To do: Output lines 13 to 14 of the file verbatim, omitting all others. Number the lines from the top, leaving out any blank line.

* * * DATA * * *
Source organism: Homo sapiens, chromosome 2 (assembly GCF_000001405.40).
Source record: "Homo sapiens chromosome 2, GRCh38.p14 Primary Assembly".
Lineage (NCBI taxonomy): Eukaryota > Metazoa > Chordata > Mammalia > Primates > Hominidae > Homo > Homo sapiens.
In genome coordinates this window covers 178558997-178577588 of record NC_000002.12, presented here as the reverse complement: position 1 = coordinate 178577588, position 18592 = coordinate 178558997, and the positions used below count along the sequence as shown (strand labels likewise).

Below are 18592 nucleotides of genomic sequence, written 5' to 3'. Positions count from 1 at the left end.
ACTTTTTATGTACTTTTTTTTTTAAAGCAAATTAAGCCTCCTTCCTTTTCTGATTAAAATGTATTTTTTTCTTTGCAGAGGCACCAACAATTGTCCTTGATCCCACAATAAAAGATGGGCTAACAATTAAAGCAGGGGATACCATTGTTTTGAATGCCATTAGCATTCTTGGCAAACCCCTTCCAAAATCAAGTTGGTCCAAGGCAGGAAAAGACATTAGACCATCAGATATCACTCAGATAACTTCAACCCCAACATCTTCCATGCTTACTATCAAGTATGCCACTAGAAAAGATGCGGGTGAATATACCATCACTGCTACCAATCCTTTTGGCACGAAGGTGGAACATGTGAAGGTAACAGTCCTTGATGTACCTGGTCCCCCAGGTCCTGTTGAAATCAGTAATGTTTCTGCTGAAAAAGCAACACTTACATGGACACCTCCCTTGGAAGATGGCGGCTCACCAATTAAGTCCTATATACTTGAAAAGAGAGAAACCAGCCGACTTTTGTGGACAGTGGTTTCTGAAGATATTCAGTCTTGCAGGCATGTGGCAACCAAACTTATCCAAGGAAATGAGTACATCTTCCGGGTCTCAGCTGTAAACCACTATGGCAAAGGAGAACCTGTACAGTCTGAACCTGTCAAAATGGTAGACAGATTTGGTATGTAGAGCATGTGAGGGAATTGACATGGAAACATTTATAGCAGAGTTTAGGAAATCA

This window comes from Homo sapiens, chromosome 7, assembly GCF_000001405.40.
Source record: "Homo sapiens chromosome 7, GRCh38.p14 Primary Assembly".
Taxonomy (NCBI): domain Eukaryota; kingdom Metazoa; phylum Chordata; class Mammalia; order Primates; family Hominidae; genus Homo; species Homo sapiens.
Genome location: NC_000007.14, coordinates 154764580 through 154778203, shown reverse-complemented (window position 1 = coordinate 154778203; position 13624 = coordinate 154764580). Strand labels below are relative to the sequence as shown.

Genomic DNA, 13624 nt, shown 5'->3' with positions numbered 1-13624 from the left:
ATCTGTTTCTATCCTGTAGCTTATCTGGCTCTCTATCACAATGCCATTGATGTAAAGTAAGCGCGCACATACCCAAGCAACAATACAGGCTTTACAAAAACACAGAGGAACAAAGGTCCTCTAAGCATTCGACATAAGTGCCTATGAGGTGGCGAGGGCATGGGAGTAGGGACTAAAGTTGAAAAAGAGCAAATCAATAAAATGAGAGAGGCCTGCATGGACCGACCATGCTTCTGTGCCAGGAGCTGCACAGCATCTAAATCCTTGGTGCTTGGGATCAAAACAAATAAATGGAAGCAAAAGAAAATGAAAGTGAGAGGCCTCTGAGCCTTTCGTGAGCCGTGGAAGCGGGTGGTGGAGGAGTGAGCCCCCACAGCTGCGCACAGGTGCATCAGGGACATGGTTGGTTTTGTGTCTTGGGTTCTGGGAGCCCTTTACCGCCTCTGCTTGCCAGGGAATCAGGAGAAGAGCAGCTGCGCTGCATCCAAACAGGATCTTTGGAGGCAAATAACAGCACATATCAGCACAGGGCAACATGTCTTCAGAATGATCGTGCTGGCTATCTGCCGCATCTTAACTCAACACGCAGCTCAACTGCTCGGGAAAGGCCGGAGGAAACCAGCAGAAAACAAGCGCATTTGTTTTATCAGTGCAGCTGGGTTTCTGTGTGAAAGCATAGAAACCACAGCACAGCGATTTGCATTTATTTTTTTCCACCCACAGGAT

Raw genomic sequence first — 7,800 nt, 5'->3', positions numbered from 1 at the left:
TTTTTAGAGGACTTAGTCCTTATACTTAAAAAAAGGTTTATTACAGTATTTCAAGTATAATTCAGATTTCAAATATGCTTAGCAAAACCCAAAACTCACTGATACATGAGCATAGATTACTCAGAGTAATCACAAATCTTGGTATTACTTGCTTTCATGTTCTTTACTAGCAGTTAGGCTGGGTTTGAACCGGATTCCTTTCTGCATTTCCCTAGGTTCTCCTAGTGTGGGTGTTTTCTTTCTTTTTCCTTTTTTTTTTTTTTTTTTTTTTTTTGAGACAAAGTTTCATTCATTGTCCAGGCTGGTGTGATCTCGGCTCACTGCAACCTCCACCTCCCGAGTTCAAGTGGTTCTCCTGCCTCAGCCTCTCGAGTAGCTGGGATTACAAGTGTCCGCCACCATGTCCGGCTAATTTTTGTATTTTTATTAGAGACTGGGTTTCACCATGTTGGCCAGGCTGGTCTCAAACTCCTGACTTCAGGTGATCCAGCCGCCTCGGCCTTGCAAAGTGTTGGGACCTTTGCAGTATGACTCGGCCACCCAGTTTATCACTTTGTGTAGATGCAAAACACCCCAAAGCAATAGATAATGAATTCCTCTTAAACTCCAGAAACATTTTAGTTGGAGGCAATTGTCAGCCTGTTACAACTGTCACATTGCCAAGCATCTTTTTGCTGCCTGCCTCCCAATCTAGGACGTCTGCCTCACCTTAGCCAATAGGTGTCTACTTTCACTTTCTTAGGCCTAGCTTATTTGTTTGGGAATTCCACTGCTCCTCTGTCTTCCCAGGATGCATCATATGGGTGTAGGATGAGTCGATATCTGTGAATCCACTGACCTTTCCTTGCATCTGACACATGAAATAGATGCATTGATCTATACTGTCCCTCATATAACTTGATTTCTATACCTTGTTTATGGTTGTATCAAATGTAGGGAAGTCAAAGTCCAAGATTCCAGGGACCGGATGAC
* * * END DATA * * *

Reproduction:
Raw genomic sequence first — 7,800 nt, 5'->3', positions numbered from 1 at the left:
TTTTTAGAGGACTTAGTCCTTATACTTAAAAAAAGGTTTATTACAGTATTTCAAGTATAATTCAGATTTCAAATATGCTTAGCAAAACCCAAAACTCACTGATACATGAGCATAGATTACTCAGAGTAATCACAAATCTTGGTATTACTTGCTTTCATGTTCTTTACTAGCAGTTAGGCTGGGTTTGAACCGGATTCCTTTCTGCATTTCCCTAGGTTCTCCTAGTGTGGGTGTTTTCTTTCTTTTTCCTTTTTTTTTTTTTTTTTTTTTTTTTGAGACAAAGTTTCATTCATTGTCCAGGCTGGTGTGATCTCGGCTCACTGCAACCTCCACCTCCCGAGTTCAAGTGGTTCTCCTGCCTCAGCCTCTCGAGTAGCTGGGATTACAAGTGTCCGCCACCATGTCCGGCTAATTTTTGTATTTTTATTAGAGACTGGGTTTCACCATGTTGGCCAGGCTGGTCTCAAACTCCTGACTTCAGGTGATCCAGCCGCCTCGGCCTTGCAAAGTGTTGGGACCTTTGCAGTATGACTCGGCCACCCAGTTTATCACTTTGTGTAGATGCAAAACACCCCAAAGCAATAGATAATGAATTCCTCTTAAACTCCAGAAACATTTTAGTTGGAGGCAATTGTCAGCCTGTTACAACTGTCACATTGCCAAGCATCTTTTTGCTGCCTGCCTCCCAATCTAGGACGTCTGCCTCACCTTAGCCAATAGGTGTCTACTTTCACTTTCTTAGGCCTAGCTTATTTGTTTGGGAATTCCACTGCTCCTCTGTCTTCCCAGGATGCATCATATGGGTGTAGGATGAGTCGATATCTGTGAATCCACTGACCTTTCCTTGCATCTGACACATGAAATAGATGCATTGATCTATACTGTCCCTCATATAACTTGATTTCTATACCTTGTTTATGGTTGTATCAAATGTAGGGAAGTCAAAGTCCAAGATTCCAGGGACCGGATGAC